The indemnity contingency was quickly satisfied and Sperry set a section 877.6 motion to be heard on the same day as the summary judgment motion.   Barclays filed opposition to the section 877.6 motion, the parties appeared for argument, and the trial court took both motions under submission.   On February 9, 1996, the court granted the summary judgment motion (thereby resolving the case in favor of both defendants) and took Sperry's section 877.6 motion “off calendar as moot” (an argument that had not been advanced by any party).   On February 23, the Andrusses filed their own section 877.6 motion, explaining that their settlement with Sperry was not contingent upon a denial of the summary judgment motion (but was contingent upon the court's determination that the settlement was made in good faith).   Barclays opposed the motion.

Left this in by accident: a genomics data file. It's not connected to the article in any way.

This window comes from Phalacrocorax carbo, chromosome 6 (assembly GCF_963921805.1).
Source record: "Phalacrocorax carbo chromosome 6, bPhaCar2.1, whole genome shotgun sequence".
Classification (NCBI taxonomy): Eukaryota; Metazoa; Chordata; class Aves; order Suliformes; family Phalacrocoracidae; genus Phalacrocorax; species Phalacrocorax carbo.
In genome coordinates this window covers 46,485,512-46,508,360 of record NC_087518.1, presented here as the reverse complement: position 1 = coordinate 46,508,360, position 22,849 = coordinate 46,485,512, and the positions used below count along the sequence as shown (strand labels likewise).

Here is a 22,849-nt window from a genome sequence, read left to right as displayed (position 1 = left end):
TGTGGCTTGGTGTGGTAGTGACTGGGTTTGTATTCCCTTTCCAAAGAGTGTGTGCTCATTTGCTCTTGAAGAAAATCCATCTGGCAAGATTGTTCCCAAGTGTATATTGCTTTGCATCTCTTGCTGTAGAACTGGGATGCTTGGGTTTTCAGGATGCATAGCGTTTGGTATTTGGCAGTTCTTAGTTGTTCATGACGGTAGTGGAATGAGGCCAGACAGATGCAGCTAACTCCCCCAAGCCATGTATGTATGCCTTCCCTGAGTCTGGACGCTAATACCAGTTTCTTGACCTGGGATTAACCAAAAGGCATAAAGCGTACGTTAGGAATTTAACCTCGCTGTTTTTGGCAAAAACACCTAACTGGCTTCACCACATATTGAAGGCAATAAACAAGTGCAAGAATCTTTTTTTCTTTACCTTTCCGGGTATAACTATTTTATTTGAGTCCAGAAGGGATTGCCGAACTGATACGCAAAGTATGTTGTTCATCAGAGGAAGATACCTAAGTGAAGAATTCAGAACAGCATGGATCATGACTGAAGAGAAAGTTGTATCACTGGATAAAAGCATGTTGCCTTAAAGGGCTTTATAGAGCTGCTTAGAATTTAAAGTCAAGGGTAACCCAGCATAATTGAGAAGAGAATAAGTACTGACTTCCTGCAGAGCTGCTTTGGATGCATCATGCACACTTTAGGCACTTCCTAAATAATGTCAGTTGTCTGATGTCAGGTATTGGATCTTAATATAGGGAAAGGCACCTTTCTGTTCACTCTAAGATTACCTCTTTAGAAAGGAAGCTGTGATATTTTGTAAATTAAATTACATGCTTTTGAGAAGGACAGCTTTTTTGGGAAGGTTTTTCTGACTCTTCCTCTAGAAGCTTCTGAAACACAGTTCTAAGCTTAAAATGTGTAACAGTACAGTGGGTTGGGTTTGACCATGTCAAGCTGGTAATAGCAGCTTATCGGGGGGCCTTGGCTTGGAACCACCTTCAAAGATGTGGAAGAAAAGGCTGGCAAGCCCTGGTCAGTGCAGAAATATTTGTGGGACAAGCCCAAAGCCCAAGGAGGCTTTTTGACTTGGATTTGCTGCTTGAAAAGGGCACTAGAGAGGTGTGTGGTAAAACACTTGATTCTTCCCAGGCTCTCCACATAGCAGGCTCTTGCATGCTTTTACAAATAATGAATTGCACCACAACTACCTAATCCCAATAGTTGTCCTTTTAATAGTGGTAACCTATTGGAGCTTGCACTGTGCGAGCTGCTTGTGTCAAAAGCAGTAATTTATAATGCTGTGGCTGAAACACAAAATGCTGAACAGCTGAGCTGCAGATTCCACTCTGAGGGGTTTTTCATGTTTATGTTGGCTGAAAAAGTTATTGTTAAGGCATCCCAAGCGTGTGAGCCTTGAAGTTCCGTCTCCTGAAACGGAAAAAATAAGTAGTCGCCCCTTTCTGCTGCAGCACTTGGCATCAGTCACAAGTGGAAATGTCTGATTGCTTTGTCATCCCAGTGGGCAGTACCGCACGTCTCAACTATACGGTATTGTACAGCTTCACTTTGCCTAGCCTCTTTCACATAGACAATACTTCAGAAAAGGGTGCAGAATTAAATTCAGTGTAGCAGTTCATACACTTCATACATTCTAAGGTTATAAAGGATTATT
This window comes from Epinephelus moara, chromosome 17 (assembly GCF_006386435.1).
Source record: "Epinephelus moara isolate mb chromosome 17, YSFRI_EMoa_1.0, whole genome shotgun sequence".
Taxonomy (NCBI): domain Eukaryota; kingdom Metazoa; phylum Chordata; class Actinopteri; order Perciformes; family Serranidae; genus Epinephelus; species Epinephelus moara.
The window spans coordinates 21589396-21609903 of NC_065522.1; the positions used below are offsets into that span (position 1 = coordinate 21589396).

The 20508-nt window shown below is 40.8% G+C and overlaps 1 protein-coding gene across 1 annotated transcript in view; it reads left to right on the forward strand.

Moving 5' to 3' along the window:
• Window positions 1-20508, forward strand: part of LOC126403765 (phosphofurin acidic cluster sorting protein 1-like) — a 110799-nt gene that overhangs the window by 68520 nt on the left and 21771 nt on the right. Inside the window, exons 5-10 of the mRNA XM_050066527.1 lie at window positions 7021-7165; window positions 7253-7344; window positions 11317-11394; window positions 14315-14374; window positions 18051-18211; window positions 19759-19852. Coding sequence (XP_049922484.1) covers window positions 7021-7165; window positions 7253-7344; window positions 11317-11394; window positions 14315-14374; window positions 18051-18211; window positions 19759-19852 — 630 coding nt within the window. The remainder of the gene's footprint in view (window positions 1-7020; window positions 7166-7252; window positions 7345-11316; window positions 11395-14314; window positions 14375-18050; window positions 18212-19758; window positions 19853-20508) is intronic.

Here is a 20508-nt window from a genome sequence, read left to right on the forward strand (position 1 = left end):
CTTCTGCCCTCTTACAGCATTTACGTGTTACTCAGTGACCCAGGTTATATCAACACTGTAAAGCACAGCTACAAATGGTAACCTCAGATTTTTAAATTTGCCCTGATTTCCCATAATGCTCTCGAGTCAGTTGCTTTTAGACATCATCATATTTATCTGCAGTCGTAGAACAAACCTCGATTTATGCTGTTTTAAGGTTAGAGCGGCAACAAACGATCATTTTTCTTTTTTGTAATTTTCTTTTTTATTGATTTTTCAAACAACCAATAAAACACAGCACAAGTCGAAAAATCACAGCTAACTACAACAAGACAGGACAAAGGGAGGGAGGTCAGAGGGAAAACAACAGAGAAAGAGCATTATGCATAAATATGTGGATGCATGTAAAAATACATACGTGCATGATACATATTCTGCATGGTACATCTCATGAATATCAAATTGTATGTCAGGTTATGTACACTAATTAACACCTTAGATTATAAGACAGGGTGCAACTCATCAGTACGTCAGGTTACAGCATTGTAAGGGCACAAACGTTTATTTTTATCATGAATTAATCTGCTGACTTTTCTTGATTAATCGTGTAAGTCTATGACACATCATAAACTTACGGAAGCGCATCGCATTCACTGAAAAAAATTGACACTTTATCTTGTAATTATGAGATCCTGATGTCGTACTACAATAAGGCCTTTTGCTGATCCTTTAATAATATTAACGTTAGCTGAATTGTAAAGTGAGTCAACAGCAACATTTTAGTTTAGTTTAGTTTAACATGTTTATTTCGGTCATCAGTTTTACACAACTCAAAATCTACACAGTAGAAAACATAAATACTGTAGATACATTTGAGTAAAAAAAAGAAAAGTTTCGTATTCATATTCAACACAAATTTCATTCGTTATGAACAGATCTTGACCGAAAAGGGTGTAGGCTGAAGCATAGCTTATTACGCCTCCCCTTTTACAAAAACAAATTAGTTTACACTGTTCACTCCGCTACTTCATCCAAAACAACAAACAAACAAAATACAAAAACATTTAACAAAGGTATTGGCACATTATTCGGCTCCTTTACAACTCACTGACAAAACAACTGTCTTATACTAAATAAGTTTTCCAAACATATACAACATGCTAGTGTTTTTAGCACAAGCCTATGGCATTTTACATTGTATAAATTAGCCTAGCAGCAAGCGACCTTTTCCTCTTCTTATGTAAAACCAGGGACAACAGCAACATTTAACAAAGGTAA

On March 15, at which time no judgment had been entered, the court heard argument and took the Andrusses' motion under submission.   Later that day, the court ruled that it “consider[ed] its original determination to be the correct one, and again plac[ed] the motion off calendar.”   On April 3, the Andrusses filed a petition for a writ of mandate, asking us to compel the trial court to hear their section 877.6 motion.   We issued an alternative writ, received opposition from Barclays, and heard argument.   We now issue the writ.